As Phil Taylor prepares to play in his final tournament - the 2018 World Darts Championship - we assess his performances in recent years…
Taylor’s gradual decline in results is not necessarily a result of his own displays dipping, but according to the numbers, his rivals have improved to stop his long-held dominance.
A cross-section of Taylor’s past 17 World Darts Championship reveals an overall average of 100 on the nose, which remarkably is higher than the likes of Michael van Gerwen or Gary Anderson, 98 and 97 respectively, despite their much shorter and more compact careers.
Even a long-time rival like Raymond van Barneveld, one of Taylor’s longest-serving oche opponents, has an overall average of 96 since 1995.
That stat is made even more remarkable when Taylor’s win percentage is considered, across the past 17 installments of the competition. He has won 91 percent of matches which is streaks ahead of Van Barneveld, on 80 percent, who has comparable longevity.
Taylor’s win percentage is miles ahead of the rest (Adrian Lewis is closest, with just 80 percent including two world title victories) and, perhaps surprisingly, Van Gerwen has won just 75 percent of the time.
Van Gerwen’s tenure at the top has obviously been far shorter than Taylor’s and included two world titles already yet the numbers prove that, at Ally Pally, ‘The Power’ is still a dominant force.
Breaking down those numbers into more manageable timeframes further evidence Taylor’s consistency – from his early days, through his peak years, and now into the period that critics might claim is his weakest.
Let’s analyse the five-year span from 1995 to 2000 when Taylor won every World Darts Championship trophy, thereby owning a 100 percent win percentage. Through those years (and 25 matches) his overall average was 98, the highest in the field.
His nearest rival Van Barneveld averaged 94 over the five year span with an 80 percent win percentage, nowhere near enough to challenge a peak Taylor.
In the next five year time-frame, between 2000 and 2005, Taylor won four out of five World Darts Championship titles giving him a win percentage of 96 percent.
But the key issue is that his overall average calculated through these years remained at a steady rate, just shy of 100 (the exact same number as Taylor’s average across the past 17 years).
Between 2000 and 2005 Taylor’s closest rival was again Van Barneveld, who averaged 97 over five years, but the likes of Ted Hankey (94) and Richie Davies (93) achieved a much inferior average across half the amount of matches.
This demonstrates how Taylor’s average of just below 100 was once good enough to dominate the World Darts Championship until the numbers posted by his rivals gradually improved.
It’s the same story in the next segment of five-year time-frames between 2005 and 2010 when Taylor won four out of five world titles at Ally Pally. His average actually improved slightly to 102 across the five tournaments while Van Barneveld’s, still his closest challenger, fell away slightly to 95, the same as Lewis’.
This span of time represents Taylor being the furthest clear of those chasing him. But suddenly, in the past seven years, a dramatic change in the statistics tells a fascinating story.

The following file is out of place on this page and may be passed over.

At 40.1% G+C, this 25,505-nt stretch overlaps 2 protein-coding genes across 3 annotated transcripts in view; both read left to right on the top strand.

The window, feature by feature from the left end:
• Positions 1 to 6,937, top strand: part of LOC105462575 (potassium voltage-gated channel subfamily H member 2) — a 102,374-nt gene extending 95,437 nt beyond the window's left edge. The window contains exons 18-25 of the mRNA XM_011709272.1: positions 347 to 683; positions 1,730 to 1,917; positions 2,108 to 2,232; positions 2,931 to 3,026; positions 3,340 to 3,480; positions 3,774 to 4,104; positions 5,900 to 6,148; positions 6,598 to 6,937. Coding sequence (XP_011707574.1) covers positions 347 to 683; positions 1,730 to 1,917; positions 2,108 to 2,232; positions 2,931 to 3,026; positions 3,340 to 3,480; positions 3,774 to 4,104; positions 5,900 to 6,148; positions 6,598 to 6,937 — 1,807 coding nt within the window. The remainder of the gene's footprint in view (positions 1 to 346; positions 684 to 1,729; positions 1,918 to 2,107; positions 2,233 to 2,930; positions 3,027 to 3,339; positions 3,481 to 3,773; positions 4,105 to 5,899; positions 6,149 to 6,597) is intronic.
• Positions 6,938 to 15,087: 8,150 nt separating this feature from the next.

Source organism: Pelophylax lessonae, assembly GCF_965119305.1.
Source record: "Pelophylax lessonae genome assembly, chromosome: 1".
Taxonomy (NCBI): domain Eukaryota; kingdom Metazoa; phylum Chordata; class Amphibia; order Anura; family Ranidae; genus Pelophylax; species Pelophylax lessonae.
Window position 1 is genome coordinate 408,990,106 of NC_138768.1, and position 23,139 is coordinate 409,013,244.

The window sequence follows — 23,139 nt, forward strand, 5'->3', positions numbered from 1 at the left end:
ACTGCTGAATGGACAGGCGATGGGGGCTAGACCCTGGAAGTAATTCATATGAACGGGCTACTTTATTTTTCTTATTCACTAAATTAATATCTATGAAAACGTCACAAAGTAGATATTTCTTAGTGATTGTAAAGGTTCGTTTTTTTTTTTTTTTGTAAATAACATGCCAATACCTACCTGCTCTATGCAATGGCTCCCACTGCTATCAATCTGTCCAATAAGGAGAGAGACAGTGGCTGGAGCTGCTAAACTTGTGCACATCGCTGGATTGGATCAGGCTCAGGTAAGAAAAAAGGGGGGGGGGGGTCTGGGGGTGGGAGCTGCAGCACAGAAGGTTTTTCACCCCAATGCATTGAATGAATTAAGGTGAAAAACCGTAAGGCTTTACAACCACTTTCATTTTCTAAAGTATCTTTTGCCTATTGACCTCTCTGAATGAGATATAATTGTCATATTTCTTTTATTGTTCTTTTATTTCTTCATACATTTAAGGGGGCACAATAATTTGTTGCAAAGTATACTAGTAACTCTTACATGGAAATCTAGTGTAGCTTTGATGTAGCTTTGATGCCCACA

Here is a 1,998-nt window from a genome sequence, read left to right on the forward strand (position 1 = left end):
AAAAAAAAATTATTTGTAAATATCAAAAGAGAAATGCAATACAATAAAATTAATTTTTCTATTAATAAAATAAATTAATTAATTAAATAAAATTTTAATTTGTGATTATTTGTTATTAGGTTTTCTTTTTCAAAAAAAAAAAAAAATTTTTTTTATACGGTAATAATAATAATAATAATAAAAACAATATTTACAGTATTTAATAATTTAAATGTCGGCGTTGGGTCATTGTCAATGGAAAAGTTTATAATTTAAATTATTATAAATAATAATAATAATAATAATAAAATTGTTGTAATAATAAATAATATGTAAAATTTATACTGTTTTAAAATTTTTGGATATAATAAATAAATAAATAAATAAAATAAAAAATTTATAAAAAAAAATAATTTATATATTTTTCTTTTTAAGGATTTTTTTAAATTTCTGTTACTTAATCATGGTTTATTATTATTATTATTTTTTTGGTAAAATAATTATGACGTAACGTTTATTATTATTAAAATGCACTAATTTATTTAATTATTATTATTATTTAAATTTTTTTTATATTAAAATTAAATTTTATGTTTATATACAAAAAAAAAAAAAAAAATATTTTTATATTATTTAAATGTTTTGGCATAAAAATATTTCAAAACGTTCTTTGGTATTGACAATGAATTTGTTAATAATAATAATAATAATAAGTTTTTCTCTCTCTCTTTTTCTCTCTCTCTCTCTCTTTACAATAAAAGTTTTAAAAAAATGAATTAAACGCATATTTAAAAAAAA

Taylor, as we have discussed, remains consistent but the statistics posted by a newer generation of players began to usurp him.
‘The Flying Scotsman’ Anderson lead the way between 2010 and 2017 with an average of 100 and an 85 percent winning record having collected the top prize twice. Van Gerwen, also a two-time champion and last year’s winner, is behind Anderson with an average of 99 and has an identical winning percentage.
Taylor’s numbers are steady but, even behind him, the chasing pack caught up with Van Barneveld particularly closing the gap (the same average of 98 and a winning percentage of 75, just one percent behind ‘The Power’ despite not winning the tournament during this period).
Peter ‘Snakebite’ Wright, a new and colourful contender who is yet to win the top trophy, matched Taylor’s average of 98 across the past seven years.
Taylor’s average remained the same as in previous timespans, around 98, but his winning percentage between 2010 and 2017 plummeted, evidencing how his decline in success is due to his opponents’ improvements rather than his own poor performances.
A winning average at the World Darts Championship that had been in the 90s throughout his record-breaking career suddenly fell to 78 percent, owing to six defeats in the past seven years. Incredibly that is only one defeat more than Van Gerwen, Anderson or Lewis since 2010 which speaks volumes of the increasingly fine margins at the summit of the sport.
Anderson and Lewis had an 85 percent winning record in that duration, and Van Gerwen 83 percent, which soars them past Taylor. Over the course of the past 17 years Taylor has the best winning percentage (91) of any player who has competed in at least five matches.
Anderson (83), Lewis (80) and Van Barneveld (76) trail him considerably but, unfortunately for Taylor, he can no longer rely upon statistics that encompass his entire career. He has robotically remained steadfast, for all his brilliance and for all his flaws.
But only now is Taylor having to deal with such high-level opponents who are limiting his success.
This year he will likely play to the same level as he has always played – but, as he has found at the past seven tournaments, there are now players who can play better than him.
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